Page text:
Do you really need a second car in the driveway?
North America's economy would take off like a rocket if only consumers bought not just one, but two, cars.
A full recovery from the economic downturn “relies on a lot of people buying that second car,” maintains Itay Michaeli, who follows the auto industry for Citi Investment Research. “It reflects consumer confidence, not just the buying of a replacement vehicle.”
He expects younger buyers to take the lead in boosting vehicle sales. “We consistently see in surveys that 18 to 34 year olds say that when the economy gets better, their households will have multiple cars.”
Really? The fact is, today’s young people simply don’t drive like their predecessors did. At least city dwellers don't, says Jordan Weissman in the Atlantic.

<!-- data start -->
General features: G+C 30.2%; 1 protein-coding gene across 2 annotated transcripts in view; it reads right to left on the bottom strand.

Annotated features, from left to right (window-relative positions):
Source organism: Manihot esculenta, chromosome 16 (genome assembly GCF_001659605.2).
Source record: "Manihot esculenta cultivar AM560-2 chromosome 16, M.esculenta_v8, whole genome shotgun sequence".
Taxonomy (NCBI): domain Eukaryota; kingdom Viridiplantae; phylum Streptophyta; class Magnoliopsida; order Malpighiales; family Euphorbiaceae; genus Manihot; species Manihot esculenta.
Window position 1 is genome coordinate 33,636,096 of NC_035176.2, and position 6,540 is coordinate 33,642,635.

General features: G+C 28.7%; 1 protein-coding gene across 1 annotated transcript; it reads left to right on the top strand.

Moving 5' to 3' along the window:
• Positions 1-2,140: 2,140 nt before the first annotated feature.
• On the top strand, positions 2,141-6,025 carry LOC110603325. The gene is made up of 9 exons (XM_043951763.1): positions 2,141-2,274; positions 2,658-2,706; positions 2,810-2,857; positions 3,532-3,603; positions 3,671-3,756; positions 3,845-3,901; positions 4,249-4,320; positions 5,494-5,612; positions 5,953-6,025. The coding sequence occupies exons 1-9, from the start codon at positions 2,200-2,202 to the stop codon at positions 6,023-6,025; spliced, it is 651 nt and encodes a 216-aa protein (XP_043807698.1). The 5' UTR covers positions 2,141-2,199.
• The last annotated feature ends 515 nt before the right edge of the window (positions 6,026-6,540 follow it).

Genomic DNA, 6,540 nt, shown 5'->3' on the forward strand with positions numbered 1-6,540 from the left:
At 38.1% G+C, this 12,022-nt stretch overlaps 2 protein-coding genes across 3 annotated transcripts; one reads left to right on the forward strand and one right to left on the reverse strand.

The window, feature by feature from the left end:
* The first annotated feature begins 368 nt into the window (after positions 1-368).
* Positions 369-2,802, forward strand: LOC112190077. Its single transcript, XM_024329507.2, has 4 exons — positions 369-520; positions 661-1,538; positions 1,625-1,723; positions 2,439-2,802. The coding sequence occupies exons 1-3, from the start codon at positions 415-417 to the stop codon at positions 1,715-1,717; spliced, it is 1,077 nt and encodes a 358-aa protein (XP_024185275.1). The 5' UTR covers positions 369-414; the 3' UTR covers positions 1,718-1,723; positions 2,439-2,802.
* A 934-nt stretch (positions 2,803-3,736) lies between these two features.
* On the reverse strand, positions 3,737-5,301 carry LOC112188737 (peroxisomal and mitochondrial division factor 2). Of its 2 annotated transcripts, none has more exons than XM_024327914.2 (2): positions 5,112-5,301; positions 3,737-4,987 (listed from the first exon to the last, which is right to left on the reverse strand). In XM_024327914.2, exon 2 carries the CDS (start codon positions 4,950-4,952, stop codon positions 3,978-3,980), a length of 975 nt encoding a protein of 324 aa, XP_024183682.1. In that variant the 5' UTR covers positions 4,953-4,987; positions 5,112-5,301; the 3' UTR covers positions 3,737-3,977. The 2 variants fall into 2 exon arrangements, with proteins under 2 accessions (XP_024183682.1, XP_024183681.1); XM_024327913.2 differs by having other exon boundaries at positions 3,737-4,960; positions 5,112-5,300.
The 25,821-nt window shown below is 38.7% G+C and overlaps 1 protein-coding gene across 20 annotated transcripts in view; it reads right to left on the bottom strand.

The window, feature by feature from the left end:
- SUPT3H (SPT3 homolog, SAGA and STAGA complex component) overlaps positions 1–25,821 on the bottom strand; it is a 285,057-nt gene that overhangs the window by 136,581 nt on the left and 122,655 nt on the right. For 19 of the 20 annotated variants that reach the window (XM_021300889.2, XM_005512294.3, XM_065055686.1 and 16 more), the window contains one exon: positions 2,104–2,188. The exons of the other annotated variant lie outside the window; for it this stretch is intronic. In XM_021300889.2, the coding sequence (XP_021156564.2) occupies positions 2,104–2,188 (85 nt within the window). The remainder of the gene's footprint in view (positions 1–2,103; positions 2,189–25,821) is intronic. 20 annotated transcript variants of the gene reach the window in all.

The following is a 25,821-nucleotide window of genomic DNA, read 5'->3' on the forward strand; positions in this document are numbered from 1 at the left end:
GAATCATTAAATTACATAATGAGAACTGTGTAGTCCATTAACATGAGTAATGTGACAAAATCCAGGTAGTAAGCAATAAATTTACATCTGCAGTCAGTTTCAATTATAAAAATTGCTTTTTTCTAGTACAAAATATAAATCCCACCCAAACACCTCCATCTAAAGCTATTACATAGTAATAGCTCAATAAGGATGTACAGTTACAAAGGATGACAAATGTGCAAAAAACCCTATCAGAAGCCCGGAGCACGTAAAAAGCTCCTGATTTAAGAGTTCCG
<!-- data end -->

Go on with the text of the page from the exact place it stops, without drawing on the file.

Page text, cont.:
"Urbanites may embracing mass transit, biking, and car sharing services like Zipcar. Other young people may be gravitating towards walkable suburbs, where cars are often optional," he maintains.
"But it's not far fetched to think that the ability to connect with friends and family, shop, and entertain ourselves online has contributed to the trend."
Even an extra little clunker would run most people around $3,500 per year, barring what you paid for it in the first place. That’s a quite a chunk of money for any age group, let alone most members of Generation Y, many of whom are still struggling with overwhelming school loan debts and record underemployment.
Of course, he doesn't live in rural Manitoba.
Do you see a second car in your future? Or are you even managing without the first one?
By Gordon Powers, MSN Money